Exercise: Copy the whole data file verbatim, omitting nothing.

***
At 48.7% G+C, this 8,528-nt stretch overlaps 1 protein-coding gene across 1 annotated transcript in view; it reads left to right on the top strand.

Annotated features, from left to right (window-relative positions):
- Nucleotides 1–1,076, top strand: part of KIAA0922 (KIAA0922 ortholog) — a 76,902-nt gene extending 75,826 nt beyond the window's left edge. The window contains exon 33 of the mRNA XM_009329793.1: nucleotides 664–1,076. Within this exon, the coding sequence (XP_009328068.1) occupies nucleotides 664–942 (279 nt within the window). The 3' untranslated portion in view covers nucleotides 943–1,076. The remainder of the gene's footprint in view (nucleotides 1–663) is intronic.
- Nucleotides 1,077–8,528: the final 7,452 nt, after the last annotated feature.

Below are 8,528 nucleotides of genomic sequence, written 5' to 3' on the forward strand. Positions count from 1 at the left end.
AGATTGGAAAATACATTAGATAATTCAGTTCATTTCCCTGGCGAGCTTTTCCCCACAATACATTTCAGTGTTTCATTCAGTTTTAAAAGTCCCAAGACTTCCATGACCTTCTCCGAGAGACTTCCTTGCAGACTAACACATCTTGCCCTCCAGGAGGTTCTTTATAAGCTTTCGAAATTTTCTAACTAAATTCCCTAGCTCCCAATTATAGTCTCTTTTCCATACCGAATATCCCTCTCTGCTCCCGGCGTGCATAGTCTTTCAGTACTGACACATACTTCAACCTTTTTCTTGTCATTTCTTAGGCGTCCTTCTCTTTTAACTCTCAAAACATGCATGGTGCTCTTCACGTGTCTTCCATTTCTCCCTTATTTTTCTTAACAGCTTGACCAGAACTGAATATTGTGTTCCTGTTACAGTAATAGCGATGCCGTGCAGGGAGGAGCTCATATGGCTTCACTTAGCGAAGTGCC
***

At 48.7% G+C, this 8,528-nt stretch overlaps 1 protein-coding gene across 1 annotated transcript in view; it reads left to right on the top strand.

Annotated features, from left to right (window-relative positions):
- Nucleotides 1–1,076, top strand: part of KIAA0922 (KIAA0922 ortholog) — a 76,902-nt gene extending 75,826 nt beyond the window's left edge. The window contains exon 33 of the mRNA XM_009329793.1: nucleotides 664–1,076. Within this exon, the coding sequence (XP_009328068.1) occupies nucleotides 664–942 (279 nt within the window). The 3' untranslated portion in view covers nucleotides 943–1,076. The remainder of the gene's footprint in view (nucleotides 1–663) is intronic.
- Nucleotides 1,077–8,528: the final 7,452 nt, after the last annotated feature.

Below are 8,528 nucleotides of genomic sequence, written 5' to 3' on the forward strand. Positions count from 1 at the left end.
AGATTGGAAAATACATTAGATAATTCAGTTCATTTCCCTGGCGAGCTTTTCCCCACAATACATTTCAGTGTTTCATTCAGTTTTAAAAGTCCCAAGACTTCCATGACCTTCTCCGAGAGACTTCCTTGCAGACTAACACATCTTGCCCTCCAGGAGGTTCTTTATAAGCTTTCGAAATTTTCTAACTAAATTCCCTAGCTCCCAATTATAGTCTCTTTTCCATACCGAATATCCCTCTCTGCTCCCGGCGTGCATAGTCTTTCAGTACTGACACATACTTCAACCTTTTTCTTGTCATTTCTTAGGCGTCCTTCTCTTTTAACTCTCAAAACATGCATGGTGCTCTTCACGTGTCTTCCATTTCTCCCTTATTTTTCTTAACAGCTTGACCAGAACTGAATATTGTGTTCCTGTTACAGTAATAGCGATGCCGTGCAGGGAGGAGCTCATATGGCTTCACTTAGCGAAGTGCC